There are a few  tables for two dotted about on the edges that are completely on their own - we started to ask for that general area after we happened to get one! We only had to wait about 20 mins with a pager at most! (this was about 7pm)

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19 hours ago, Harry Peterson said:

Good point.  There's still a way round it though, which we saw skilfully executed by a couple who joined our table recently. 

 

They'd been taken initially to a table which was commandeered most evenings by an arrogant elderly couple who tried to dominate the table and were incredibly rude to the lovely staff.

 

As soon as they realised where they were being taken they asked for another table on the pretext that they didn't like corner window tables. 

 

Nice couple, nice table,  and for me a useful lesson learned!

Good lesson for me as well - I shall try and remember the tactic for future cruises.

 

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20 hours ago, Harry Peterson said:

 Good point.  There's still a way round it though, which we saw skilfully executed by a couple who joined our table recently. 

 

They'd been taken initially to a table which was commandeered most evenings by an arrogant elderly couple who tried to dominate the table and were incredibly rude to the lovely staff.

 

As soon as they realised where they were being taken they asked for another table on the pretext that they didn't like corner window tables. 

 

Nice couple, nice table,  and for me a useful lesson learned!

Why do you need a pretext. I would just have said I don't want to sit at that table and if asked why I would give the real reason. Ignorant and bad mannered people get away with it because most people keep quiet or don't challenge them

Edited by dgs1956

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39 minutes ago, dgs1956 said:

Why do you need a pretext. I would just have said I don't want to sit at that table and if asked why I would give the real reason. Ignorant and bad mannered people get away with it because most people keep quiet or don't challenge them

Just politeness I imagine.  They were a pleasant civilised couple and didn't want to cause offence. 

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52 minutes ago, dgs1956 said:

Why do you need a pretext. I would just have said I don't want to sit at that table and if asked why I would give the real reason. Ignorant and bad mannered people get away with it because most people keep quiet or don't challenge them

The problem is that what I think of as rude or bad mannered others might think is just fine thank you very much. Unless someone is out and out ignorant and abusive then it is  difficult to gauge motive.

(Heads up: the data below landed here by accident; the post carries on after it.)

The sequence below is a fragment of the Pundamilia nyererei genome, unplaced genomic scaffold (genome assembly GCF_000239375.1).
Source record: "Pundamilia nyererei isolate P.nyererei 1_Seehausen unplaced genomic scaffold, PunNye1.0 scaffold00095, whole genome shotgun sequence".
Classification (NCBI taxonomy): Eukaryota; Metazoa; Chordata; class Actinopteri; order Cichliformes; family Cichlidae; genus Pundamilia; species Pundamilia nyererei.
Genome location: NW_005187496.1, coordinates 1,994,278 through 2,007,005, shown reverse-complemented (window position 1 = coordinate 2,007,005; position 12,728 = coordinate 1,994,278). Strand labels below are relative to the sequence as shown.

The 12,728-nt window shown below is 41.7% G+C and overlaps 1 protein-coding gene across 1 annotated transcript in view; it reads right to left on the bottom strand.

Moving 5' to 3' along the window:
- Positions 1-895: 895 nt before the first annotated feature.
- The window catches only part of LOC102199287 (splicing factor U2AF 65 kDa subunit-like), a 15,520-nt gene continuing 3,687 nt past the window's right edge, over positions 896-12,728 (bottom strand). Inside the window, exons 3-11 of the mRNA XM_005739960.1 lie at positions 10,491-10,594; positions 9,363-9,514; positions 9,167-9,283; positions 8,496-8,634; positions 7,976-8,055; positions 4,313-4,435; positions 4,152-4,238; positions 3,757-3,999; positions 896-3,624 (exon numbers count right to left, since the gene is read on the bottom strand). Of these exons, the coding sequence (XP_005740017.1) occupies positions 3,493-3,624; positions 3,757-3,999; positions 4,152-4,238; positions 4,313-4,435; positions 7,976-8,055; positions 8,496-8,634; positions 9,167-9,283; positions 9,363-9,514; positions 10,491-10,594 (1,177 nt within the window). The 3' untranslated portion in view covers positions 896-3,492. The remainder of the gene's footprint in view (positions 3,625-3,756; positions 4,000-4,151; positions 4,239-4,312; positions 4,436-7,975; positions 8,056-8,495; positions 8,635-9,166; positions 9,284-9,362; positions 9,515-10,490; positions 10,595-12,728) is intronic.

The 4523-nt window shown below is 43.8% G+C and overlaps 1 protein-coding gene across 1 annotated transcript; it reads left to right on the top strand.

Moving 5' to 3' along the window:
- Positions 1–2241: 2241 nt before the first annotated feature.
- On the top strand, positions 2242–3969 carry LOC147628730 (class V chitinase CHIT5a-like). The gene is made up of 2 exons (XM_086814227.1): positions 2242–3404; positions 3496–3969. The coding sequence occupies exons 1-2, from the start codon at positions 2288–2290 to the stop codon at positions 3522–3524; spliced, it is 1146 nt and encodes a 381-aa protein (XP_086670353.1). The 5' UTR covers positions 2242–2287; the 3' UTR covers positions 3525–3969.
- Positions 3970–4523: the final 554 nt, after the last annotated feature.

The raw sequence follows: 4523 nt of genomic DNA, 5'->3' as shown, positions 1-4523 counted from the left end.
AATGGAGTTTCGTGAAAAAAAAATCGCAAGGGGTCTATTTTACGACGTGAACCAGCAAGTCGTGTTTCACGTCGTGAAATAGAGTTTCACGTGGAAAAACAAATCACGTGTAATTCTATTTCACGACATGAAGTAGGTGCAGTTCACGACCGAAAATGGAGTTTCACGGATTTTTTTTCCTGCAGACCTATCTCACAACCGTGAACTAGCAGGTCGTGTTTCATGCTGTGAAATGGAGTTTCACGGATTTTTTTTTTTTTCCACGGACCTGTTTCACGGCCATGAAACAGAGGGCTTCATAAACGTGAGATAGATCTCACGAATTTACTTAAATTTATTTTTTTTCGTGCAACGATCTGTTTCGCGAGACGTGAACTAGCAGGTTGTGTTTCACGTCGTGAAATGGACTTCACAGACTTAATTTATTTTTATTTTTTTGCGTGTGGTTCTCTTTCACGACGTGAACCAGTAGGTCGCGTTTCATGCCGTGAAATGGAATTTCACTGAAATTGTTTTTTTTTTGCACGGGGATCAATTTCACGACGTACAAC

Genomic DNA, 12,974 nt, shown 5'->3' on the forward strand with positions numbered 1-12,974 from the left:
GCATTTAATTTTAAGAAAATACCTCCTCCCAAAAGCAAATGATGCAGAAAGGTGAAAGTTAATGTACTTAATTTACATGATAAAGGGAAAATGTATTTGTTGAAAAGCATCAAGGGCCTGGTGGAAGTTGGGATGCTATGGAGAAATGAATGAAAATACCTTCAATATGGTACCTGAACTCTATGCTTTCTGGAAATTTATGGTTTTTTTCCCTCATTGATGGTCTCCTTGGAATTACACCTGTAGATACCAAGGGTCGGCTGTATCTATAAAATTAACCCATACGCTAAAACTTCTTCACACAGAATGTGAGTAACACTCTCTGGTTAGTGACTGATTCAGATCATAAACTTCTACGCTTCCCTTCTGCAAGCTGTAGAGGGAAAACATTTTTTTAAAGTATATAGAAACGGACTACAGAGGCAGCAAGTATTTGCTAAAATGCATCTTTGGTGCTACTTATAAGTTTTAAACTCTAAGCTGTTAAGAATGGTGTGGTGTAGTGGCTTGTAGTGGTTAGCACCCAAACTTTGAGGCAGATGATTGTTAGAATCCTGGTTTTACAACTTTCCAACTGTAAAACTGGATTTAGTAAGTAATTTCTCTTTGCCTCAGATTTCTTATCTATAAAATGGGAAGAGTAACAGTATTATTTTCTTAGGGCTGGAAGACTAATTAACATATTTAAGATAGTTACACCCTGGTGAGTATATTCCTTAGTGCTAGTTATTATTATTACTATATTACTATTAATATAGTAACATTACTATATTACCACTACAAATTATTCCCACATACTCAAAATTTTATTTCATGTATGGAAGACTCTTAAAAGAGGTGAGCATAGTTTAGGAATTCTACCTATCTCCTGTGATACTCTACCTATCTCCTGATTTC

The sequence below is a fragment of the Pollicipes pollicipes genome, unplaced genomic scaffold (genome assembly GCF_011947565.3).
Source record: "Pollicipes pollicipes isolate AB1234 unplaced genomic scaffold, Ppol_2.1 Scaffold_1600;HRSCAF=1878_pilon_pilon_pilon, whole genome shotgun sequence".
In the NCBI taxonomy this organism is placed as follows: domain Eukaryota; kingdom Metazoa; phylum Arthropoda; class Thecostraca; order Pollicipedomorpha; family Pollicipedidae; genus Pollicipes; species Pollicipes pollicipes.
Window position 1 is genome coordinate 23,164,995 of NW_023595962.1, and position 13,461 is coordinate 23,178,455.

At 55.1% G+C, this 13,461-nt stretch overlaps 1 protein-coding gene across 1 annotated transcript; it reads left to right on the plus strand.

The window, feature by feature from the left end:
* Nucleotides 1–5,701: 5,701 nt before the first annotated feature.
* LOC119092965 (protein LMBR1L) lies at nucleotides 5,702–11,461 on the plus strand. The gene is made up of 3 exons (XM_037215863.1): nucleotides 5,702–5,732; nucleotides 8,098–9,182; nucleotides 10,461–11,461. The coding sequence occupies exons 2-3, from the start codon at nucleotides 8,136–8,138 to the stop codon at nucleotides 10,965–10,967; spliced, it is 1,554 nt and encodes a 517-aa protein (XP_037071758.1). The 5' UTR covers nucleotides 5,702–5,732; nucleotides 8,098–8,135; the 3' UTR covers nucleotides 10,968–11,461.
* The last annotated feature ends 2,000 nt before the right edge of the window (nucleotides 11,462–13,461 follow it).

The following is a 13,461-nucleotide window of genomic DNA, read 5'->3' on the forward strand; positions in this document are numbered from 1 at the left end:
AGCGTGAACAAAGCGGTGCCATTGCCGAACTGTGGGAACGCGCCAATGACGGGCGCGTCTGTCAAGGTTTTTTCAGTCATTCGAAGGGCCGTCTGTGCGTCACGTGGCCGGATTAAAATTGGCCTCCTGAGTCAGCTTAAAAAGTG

The elderly couple might not think of themselves as dominating the table, they might for example think they were keeping the conversation going when others were not?

 

 

 

 

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2 minutes ago, Eglesbrech said:

The problem is that what I think of as rude or bad mannered others might think is just fine thank you very much. Unless someone is out and out ignorant and abusive then it is  difficult to gauge motive.

 

The elderly couple might not think of themselves as dominating the table, they might for example think they were keeping the conversation going when others were not?

 

 

 

 

Fair enough but the post says, "They'd been taken initially to a table which was commandeered most evenings by an arrogant elderly couple who tried to dominate the table and were incredibly rude to the lovely staff". 

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On 9/21/2019 at 1:23 PM, Harry Peterson said:

Probably the best time is when the MDRs open, though a queue will form some time before this. All the tables for two will then be full for the duration of the first meals, with people with pagers waiting to fill them. Maybe next best time around 8.30, though there's no real way of telling.

 

Bear in mind though that the so called tables for two are in reality just one long table for upwards of 40, with a tiny gap of about three inches between tables, so in reality you have very little privacy.

 

Maybe try sharing again? It's only for one meal at a time and ordinarily you'll have delightful companions to chat to.  And very little waiting time. To a limited extent you can actually avoid people you don't like the look or sound of by careful queue positioning!

You are mistaken 

Your line of 20 tables is actually only 8 to accommodate 16 people and there is actually over a foot gap between tables.

Edited by grapau27

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3 minutes ago, grapau27 said:

You are mistaken 

Your line of 20 tables is actually only 8 and there is actually over a foot gap between tables.